Lotus Elite with Royal provenance tops the charts as 87% of cars are sold
Despite the surging price of fuel and all the other upheavals caused by the ongoing war in Ukraine, bidders kept calm and carried on at Brightwells’ second classic car auction of the year. By the time the dust had settled, 87% of the 106 cars on offer had successfully changed hands in a sale which came to £1.1m with bidders from as far afield as Australia, Malaysia, Germany, Spain and the Netherlands.
Top price of the day went to a lovely 1962 Lotus Elite Type 14 which had been first owned by the Crown Prince of Johore and had remained in Malaysia until 1985. Restored to factory specification in the UK in 2008, it was successfully hammered away for £58,250 and will soon be crossing the globe yet again as it returns to a new owner in Singapore where it had begun life 60 years before.
Not far behind was an imperious 1996 Bentley Azure with 77k miles on the clock. On offer from a deceased estate as a recommissioning project with a non-functioning hood, it still raised a very healthy £56,000. Also fetching the same amount was another much older convertible, a 1936 British Salmson 20/90 Drophead Coupe. One of only 12 made and memorably described by Tony Dron as “the best car you have never heard of”, this rare six-cylinder tourer had been carefully restored over a 20-year period and the price realised sets a new UK auction record for this obscure marque.
Remarkably, there was also another British Salmson in the sale, a slightly more common four-cylinder 12/70 S4C Sports from 1934 which fetched £16,250 despite being in need of full restoration.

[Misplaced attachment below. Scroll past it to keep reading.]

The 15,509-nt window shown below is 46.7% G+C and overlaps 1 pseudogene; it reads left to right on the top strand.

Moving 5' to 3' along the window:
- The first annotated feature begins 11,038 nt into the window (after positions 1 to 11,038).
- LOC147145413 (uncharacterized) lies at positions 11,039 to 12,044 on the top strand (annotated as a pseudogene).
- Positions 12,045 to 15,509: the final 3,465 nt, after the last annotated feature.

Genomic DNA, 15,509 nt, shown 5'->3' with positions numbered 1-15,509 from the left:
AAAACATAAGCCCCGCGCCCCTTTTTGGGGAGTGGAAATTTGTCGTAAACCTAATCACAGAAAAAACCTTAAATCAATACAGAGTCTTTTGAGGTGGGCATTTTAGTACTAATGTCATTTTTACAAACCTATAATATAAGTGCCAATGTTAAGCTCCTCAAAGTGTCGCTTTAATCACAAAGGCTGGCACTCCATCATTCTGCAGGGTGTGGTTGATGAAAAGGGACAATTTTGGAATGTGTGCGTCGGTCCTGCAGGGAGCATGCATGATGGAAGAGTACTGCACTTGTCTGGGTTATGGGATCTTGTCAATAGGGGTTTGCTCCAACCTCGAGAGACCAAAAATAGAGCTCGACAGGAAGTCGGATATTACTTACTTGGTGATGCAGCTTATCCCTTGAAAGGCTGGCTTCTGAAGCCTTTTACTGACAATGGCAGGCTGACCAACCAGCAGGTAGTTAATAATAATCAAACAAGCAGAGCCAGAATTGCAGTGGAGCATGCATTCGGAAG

In fact, all but one of the 15 pre-war cars on offer were successfully sold, a 1934 Singer Nine Le Mans also going to Singapore for £16,800 while a 1934 Riley Nine Lynx Special went to a buyer in the Netherlands for £15,680. A 1931 Alvis 12/50 Drophead Coupe made £24,100 and will only need to move as far as Cornwall. Also staying in the UK were three Austin Sevens, a 1930 Ulster Replica fetching £20,500 while a rare 1926 Gordon England Cup made £19,050 and a delightful 1929 Chummy raised £14,900.
Jaguar E-Types seem to have rallied again following a brief dip in value over the last couple of years, and both the Series One 2+2 models on offer were comfortably sold, a dark blue 1968 example fetching £47,050 while a red 1966 one made £39,200. A striking 1968 Marcos GT 1600 with styling that has been compared to an ‘E-Type from the dark side’ shot way beyond estimate to finish on £17,500.
A 1974 Jensen-Healey with only 22k miles from new and in really super condition also did remarkably well at £14,350. A 1998 Aston Martin DB7 i6 Coupe with 41k miles had no trouble in fetching £24,100. Another car with an interesting story behind it was a 1968 Mercedes 280SE Coupe which had been first owned by Nazi rocket scientist, Wernher von Braun. Running and driving but otherwise in need of full restoration, it sold for £13,600 and will soon be joining a collection of cars with World War Two connections in the Czech Republic.
Land Rover Defenders have enjoyed a remarkable surge in interest of late, especially on the export market, so it was no real surprise that all six on offer were eagerly snapped up. Top honours went to an exceptionally smart 2015 Defender 90 XS County Station Wagon with less than 2,000 miles on the clock which made £56,000. An extremely rare 1997 Defender Wolf TUL HS, believed to be one of only 28 air droppable examples made for use by the British Army, fetched £24,300. Also unusual was a 2003 Defender 90 G4, an ultra-rugged limited edition model made to celebrate the success of the Land Rover G4 Challenge which saw 16 teams battling it out in a round-the-world expedition. Looking very mean in black with lots of rufty-tufty extras, a TD5 engine and sensible 70k mileage, it made £20,750.
The next Brightwells Classic Vehicles auction will be on 11th May with a closing date for entries of 29th April so if you are thinking of selling, please get in touch by calling 01568 611122 or by emailing firstname.lastname@example.org.